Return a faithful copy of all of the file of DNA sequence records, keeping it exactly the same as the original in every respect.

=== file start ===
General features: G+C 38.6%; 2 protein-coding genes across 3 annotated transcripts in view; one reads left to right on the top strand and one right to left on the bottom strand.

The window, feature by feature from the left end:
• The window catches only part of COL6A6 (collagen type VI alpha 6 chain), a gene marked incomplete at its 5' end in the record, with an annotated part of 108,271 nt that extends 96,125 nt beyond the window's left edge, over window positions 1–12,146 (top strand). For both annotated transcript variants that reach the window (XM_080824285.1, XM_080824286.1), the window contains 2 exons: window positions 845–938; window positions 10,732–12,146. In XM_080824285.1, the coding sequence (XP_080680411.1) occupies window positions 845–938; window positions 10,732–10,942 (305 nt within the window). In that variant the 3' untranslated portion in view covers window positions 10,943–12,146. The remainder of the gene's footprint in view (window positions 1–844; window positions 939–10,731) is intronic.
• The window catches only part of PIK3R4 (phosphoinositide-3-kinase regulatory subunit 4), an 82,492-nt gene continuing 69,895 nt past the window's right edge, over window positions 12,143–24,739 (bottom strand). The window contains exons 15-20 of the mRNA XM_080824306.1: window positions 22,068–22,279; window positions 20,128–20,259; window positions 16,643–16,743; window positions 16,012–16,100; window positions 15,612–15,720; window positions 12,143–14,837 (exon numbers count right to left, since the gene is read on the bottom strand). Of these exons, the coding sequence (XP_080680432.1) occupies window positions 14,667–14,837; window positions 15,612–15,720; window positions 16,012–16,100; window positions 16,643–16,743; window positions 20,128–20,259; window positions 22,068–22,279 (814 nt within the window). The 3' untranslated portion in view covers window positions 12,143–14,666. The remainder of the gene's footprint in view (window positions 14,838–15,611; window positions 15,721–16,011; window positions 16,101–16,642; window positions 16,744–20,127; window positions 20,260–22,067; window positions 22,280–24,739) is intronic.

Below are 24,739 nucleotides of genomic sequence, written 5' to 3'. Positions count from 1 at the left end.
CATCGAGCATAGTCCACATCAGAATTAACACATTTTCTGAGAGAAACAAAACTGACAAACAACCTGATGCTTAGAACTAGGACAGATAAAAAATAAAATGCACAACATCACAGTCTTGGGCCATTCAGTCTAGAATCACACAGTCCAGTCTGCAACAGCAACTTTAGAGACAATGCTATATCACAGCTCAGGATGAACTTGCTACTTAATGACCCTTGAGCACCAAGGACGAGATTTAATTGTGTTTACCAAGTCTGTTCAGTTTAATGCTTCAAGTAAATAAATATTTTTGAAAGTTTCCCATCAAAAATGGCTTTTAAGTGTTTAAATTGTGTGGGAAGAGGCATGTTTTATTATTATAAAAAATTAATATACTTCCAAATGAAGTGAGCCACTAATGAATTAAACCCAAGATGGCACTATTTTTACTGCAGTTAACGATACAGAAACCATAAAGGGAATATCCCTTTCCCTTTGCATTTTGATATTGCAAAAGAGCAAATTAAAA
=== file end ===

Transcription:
General features: G+C 38.6%; 2 protein-coding genes across 3 annotated transcripts in view; one reads left to right on the top strand and one right to left on the bottom strand.

The window, feature by feature from the left end:
• The window catches only part of COL6A6 (collagen type VI alpha 6 chain), a gene marked incomplete at its 5' end in the record, with an annotated part of 108,271 nt that extends 96,125 nt beyond the window's left edge, over window positions 1–12,146 (top strand). For both annotated transcript variants that reach the window (XM_080824285.1, XM_080824286.1), the window contains 2 exons: window positions 845–938; window positions 10,732–12,146. In XM_080824285.1, the coding sequence (XP_080680411.1) occupies window positions 845–938; window positions 10,732–10,942 (305 nt within the window). In that variant the 3' untranslated portion in view covers window positions 10,943–12,146. The remainder of the gene's footprint in view (window positions 1–844; window positions 939–10,731) is intronic.
• The window catches only part of PIK3R4 (phosphoinositide-3-kinase regulatory subunit 4), an 82,492-nt gene continuing 69,895 nt past the window's right edge, over window positions 12,143–24,739 (bottom strand). The window contains exons 15-20 of the mRNA XM_080824306.1: window positions 22,068–22,279; window positions 20,128–20,259; window positions 16,643–16,743; window positions 16,012–16,100; window positions 15,612–15,720; window positions 12,143–14,837 (exon numbers count right to left, since the gene is read on the bottom strand). Of these exons, the coding sequence (XP_080680432.1) occupies window positions 14,667–14,837; window positions 15,612–15,720; window positions 16,012–16,100; window positions 16,643–16,743; window positions 20,128–20,259; window positions 22,068–22,279 (814 nt within the window). The 3' untranslated portion in view covers window positions 12,143–14,666. The remainder of the gene's footprint in view (window positions 14,838–15,611; window positions 15,721–16,011; window positions 16,101–16,642; window positions 16,744–20,127; window positions 20,260–22,067; window positions 22,280–24,739) is intronic.

Below are 24,739 nucleotides of genomic sequence, written 5' to 3'. Positions count from 1 at the left end.
CATCGAGCATAGTCCACATCAGAATTAACACATTTTCTGAGAGAAACAAAACTGACAAACAACCTGATGCTTAGAACTAGGACAGATAAAAAATAAAATGCACAACATCACAGTCTTGGGCCATTCAGTCTAGAATCACACAGTCCAGTCTGCAACAGCAACTTTAGAGACAATGCTATATCACAGCTCAGGATGAACTTGCTACTTAATGACCCTTGAGCACCAAGGACGAGATTTAATTGTGTTTACCAAGTCTGTTCAGTTTAATGCTTCAAGTAAATAAATATTTTTGAAAGTTTCCCATCAAAAATGGCTTTTAAGTGTTTAAATTGTGTGGGAAGAGGCATGTTTTATTATTATAAAAAATTAATATACTTCCAAATGAAGTGAGCCACTAATGAATTAAACCCAAGATGGCACTATTTTTACTGCAGTTAACGATACAGAAACCATAAAGGGAATATCCCTTTCCCTTTGCATTTTGATATTGCAAAAGAGCAAATTAAAA